Effectiveness of peer discussion for student understanding of acid-base equilibria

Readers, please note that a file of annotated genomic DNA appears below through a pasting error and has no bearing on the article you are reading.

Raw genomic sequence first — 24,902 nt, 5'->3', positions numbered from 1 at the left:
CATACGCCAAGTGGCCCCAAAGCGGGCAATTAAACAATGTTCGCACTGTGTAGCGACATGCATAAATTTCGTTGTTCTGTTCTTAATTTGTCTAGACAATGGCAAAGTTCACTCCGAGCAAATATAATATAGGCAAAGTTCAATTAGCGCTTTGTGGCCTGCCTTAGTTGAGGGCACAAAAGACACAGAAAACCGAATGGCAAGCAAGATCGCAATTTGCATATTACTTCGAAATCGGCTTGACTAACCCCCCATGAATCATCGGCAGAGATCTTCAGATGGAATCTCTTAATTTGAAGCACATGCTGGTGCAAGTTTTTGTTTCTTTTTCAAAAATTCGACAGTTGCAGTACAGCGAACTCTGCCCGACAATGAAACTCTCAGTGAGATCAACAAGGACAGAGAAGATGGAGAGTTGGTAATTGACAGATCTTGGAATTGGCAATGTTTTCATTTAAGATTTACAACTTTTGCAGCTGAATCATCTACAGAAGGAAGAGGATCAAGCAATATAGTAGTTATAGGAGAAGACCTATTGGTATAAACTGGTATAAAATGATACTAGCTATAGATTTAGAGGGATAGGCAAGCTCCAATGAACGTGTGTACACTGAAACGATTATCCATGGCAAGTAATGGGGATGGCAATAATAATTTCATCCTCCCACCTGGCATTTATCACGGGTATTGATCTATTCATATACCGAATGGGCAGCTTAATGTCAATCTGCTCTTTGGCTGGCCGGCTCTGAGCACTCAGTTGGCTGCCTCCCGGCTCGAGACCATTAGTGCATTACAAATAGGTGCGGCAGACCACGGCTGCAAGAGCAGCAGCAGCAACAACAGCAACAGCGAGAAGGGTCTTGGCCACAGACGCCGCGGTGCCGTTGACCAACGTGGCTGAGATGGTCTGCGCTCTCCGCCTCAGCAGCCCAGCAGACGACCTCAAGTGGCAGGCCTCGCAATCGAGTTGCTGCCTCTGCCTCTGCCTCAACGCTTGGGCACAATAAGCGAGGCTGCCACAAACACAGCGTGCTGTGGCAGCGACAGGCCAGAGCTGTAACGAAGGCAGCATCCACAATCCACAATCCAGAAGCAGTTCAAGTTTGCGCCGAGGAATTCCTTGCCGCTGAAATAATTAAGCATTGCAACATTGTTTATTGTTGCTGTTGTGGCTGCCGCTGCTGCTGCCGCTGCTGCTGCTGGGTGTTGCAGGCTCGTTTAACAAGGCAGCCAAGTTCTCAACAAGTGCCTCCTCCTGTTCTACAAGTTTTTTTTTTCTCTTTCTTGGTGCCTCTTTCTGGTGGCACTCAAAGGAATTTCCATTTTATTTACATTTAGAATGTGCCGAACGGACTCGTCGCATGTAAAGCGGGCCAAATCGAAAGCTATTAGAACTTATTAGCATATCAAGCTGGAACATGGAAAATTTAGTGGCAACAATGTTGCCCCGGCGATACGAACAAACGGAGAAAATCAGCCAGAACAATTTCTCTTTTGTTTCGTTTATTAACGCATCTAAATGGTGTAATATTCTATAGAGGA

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Students frequently have difficulty in understanding the central concepts of acid-base chemistry and buffers. The term, troublesome knowledge, as defined by Meyer and Land, accurately describes this problem since students are able to perform superficial tasks such as titrations, and apply the Henderson Hasselbalch equation without understanding the basic concepts (ritual knowledge). They also fail to transfer their understanding of simple acids and bases to the structure and function of proteins or other complex biological molecules. Thus pH could fit into the category of a threshold concept which is core to the understanding of many aspects of chemistry, cell biology, physiology and biochemistry. We investigated the use of concept questions in class with the use of clickers to identify student misconceptions, as well as peer discussion, in an effort to improve student learning of these topics. Peer discussion has previously been shown to have a positive effect on student learning. Our results show that, in the case of threshold concepts such as acid-base equilibria, peer discussion is not effective and merely propagates misconceptions. These findings suggest that substantial groundwork needs to be done to enable students to gain the necessary understanding of the fundamental concepts of acid-base chemistry.
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